Disordered Systems Mimic Genetic Evolution
Modern medicine forces bacteria to adapt: in response to antibiotic treatment, they either increase their fitness or die out. Whether a bacterial population survives or not depends on a combination of its genetics and environment—the antibiotic concentration—at a given moment. Now Suman Das of the University of Cologne, Germany, and colleagues simulate the effect on adaptation of an environment that is constantly changing . Using a model that describes how slow-moving disordered systems respond to external forces, the researchers find that microbe evolution in changing drug concentrations exhibits hysteresis and memory formation. They use analytical methods and numerical simulations to connect these statistical physics concepts to bacterial drug resistance.
The team’s model examines changes in a bacterial population’s genetic sequences. By combining data on bacterial growth rates with statistical tools, the researchers describe how the bacterial genome can store information about both present and past drug concentrations. Their simulations start with a genetic sequence optimized for a certain antibiotic concentration. They then track how the sequence mutates when the concentration shifts to another value. When the concentration increases and then reduces to a lower value, the genetic route taken on the downward path depends on the changes on the upward path. How different the mutation routes are depends on the rate of concentration change.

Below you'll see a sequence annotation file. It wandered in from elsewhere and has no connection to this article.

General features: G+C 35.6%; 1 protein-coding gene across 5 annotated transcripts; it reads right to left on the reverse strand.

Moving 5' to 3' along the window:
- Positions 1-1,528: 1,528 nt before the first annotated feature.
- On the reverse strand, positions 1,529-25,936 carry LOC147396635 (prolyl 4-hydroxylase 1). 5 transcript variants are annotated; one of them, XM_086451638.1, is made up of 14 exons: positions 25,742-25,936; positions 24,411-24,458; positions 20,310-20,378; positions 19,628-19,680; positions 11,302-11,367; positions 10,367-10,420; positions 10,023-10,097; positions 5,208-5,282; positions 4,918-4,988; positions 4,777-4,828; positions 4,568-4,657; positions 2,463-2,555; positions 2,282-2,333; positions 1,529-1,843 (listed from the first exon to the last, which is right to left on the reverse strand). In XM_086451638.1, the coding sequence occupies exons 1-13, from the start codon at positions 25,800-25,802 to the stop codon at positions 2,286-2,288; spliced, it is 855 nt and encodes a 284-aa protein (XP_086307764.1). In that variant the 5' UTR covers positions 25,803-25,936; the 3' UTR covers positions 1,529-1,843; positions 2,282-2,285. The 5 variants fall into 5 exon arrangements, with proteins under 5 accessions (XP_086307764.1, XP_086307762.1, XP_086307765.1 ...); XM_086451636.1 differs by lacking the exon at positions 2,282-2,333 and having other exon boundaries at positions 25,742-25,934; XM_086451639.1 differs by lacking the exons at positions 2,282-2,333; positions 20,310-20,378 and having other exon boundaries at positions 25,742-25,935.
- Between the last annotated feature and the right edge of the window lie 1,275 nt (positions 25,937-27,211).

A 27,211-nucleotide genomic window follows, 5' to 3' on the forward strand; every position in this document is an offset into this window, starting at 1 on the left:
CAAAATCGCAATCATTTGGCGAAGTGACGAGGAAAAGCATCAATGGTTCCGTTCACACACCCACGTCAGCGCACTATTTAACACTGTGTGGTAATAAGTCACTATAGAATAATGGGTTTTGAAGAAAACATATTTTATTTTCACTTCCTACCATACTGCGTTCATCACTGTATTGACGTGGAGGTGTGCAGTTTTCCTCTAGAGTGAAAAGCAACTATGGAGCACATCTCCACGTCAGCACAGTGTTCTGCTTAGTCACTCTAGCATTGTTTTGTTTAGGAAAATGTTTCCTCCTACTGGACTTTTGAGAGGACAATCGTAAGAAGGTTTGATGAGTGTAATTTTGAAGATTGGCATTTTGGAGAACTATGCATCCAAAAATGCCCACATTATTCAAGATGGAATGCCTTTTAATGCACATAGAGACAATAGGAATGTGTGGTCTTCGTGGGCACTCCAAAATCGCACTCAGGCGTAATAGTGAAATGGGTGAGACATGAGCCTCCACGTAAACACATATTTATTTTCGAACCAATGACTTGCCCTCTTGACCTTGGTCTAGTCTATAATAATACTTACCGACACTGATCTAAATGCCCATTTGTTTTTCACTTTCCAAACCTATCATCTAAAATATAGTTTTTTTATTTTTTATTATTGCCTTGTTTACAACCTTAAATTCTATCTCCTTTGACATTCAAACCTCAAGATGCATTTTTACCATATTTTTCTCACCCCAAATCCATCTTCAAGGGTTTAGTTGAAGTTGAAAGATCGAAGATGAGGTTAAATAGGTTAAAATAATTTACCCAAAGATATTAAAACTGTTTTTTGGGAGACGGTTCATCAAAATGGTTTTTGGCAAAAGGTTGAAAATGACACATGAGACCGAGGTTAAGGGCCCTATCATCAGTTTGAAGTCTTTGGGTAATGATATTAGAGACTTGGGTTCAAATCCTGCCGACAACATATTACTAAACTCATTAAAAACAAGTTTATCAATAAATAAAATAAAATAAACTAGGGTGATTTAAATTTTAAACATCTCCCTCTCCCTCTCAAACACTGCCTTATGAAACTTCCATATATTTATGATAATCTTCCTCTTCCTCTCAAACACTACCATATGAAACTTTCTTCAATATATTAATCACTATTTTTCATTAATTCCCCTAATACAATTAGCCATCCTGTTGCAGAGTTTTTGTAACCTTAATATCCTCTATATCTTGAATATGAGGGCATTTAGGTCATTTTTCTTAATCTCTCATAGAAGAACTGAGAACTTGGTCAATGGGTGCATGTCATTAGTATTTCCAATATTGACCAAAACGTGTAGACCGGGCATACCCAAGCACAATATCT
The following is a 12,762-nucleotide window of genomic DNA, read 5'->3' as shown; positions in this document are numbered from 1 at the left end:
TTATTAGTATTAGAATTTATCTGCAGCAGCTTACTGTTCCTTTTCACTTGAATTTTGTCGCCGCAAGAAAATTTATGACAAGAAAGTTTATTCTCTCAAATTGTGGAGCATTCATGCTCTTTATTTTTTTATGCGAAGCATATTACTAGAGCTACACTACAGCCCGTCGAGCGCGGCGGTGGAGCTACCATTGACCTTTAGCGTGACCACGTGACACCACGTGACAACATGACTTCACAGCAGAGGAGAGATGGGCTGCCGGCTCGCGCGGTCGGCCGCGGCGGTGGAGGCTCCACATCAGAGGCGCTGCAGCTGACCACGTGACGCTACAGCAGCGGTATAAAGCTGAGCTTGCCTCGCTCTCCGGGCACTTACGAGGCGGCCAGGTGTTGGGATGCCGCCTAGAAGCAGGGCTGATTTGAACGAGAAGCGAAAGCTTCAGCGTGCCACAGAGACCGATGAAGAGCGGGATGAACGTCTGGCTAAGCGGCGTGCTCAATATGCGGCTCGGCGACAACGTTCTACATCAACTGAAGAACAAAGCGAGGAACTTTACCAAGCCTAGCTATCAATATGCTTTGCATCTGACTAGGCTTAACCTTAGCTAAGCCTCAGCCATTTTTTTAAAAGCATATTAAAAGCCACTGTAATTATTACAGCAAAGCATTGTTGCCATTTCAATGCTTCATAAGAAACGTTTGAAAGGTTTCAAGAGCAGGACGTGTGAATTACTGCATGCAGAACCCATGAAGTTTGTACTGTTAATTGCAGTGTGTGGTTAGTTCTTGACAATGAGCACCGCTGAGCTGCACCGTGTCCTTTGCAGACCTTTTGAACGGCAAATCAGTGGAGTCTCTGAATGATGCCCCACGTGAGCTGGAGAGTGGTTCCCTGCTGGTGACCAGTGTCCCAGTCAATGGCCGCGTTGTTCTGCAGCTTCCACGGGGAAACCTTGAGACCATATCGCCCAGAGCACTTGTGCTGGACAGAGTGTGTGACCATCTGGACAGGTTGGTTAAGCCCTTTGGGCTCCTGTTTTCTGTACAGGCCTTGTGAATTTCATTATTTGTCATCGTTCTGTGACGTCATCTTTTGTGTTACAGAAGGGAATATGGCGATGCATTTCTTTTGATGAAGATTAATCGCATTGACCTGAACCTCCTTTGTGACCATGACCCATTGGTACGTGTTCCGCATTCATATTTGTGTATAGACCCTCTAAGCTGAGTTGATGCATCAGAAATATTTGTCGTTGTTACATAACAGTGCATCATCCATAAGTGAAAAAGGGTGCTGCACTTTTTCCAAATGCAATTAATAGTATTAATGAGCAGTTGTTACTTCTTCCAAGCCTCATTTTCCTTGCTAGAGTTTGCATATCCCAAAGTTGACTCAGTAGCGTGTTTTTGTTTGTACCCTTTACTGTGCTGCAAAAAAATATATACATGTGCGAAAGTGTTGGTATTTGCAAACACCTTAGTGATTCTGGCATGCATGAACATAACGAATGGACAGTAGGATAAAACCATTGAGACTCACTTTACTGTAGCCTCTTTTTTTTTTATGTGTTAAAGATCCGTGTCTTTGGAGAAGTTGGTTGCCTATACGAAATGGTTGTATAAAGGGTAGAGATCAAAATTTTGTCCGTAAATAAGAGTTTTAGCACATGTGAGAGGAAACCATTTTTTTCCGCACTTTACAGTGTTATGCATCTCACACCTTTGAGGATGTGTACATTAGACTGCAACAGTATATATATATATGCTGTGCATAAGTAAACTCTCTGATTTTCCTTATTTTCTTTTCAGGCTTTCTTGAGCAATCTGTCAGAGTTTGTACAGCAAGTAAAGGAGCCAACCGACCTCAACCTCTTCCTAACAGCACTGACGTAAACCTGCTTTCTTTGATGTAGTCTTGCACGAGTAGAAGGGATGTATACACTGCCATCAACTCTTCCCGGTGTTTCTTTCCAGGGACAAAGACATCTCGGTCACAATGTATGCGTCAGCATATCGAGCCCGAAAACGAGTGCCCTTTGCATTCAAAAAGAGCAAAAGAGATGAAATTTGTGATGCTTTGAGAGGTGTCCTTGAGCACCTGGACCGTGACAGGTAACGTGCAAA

The researchers find that this behavior mimics that of disordered systems driven by external forces, such as ferromagnetic materials subjected to magnetic fields or amorphous materials subjected to a shearing force. They say that while their approach focuses on the evolution of drug resistance, the framework can be adapted to other problems in evolutionary biology that involve changing environmental parameters.
Rachel Berkowitz is a Corresponding Editor for Physics Magazine based in Vancouver, Canada.
- S. G. Das et al., “Driven disordered systems approach to biological evolution in changing environments,” Phys. Rev. X 12, 031040 (2022).